Whn we are talking about Australian Native animals as pets we should
remmeber that the domeatic animals we are familiar with, eg cats and dogs,
have been selected over 100s of generations as pets. For example the cat is
derived from the European Wild Cat, but not from the European subspecies,
which has resisted all attempts to domestic it, but the smaller North
African subspecies. For the cat domestication has meant selecting
individuals for neotenic behaviour, ie in certain aspects of their behaviour
they stay kittens all their lives, as this is why you can tickle them under
the chin at all, rather than having chunks taken out of you every time you
come near them.
For Wallabies and other amcropods I guess the thin you'd want to eliminate
in them is panic, and it might take many generations to have a domesticated
population that didn't jump through window and so forth when startled.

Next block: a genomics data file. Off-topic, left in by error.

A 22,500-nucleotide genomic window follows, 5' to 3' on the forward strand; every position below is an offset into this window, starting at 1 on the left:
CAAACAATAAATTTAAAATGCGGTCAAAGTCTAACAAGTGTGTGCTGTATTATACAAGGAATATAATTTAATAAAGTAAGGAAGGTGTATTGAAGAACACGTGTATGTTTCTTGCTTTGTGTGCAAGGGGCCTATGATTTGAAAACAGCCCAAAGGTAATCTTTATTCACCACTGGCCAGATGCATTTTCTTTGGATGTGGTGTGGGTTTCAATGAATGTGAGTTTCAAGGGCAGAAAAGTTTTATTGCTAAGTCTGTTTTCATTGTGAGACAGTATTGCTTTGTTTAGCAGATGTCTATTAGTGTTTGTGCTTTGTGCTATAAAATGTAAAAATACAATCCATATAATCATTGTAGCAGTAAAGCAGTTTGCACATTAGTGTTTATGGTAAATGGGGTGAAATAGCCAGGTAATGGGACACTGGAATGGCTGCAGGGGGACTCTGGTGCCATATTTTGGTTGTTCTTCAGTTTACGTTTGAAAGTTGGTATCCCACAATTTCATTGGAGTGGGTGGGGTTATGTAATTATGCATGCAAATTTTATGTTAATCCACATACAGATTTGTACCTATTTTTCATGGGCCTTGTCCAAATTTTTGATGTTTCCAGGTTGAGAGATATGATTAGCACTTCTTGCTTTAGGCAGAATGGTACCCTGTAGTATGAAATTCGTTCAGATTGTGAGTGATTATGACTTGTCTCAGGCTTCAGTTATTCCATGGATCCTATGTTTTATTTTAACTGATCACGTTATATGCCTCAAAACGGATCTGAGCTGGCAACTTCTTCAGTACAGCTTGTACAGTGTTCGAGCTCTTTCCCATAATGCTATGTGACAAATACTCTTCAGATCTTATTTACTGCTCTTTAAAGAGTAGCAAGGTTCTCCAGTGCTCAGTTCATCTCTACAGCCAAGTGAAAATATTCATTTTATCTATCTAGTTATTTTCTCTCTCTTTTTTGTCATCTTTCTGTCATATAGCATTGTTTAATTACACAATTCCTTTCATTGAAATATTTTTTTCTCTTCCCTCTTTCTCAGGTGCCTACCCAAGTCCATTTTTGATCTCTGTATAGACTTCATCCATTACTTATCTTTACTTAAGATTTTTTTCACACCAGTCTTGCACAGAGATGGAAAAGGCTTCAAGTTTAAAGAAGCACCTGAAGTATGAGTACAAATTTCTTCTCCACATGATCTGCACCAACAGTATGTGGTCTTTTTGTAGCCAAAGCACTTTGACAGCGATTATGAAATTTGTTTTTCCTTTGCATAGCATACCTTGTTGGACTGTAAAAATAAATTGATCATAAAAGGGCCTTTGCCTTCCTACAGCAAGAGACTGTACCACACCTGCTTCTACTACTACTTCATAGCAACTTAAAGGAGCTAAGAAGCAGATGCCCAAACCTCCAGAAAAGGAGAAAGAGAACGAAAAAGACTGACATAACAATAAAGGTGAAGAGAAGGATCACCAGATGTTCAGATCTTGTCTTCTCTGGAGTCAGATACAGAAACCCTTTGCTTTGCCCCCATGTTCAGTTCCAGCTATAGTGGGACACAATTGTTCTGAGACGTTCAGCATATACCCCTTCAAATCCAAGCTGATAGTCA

Someone was talkign recently in an ABC trailer I saw about having Quolls as
pets--well if you like a pet that's going to bite your ankles every time you
come into the room...
I guess cage birds select themselves quite fast, ie those that don't crash
into the wire, taer their own feather out or die of depression are, ipso
facto, good cage birds, and in some spp (ie budgies) this is the majority,
therefore they are 'good' cage-birds, with other species only a few
individuals survive and these are the 'difficult' species of cage-birds.
It should really be surprising that adapting to such a difficult 'niche' as
association with, or incarceration by, humans is so difficult, or takes so
long. But that is the point, you can't domesticate a spp overnight, and you
can only domesticate a spp by changing it in some way or other, usually so
that it doesn't much resemble its wild ancestors.
John Leonard (Dr),
PO Box 243,
Woden, ACT 2606,
"If they could tell you in advance exactly how much
shit you're going to have to take it wouldn't be so bad;
then you'd be prepared." Ralph Bridges
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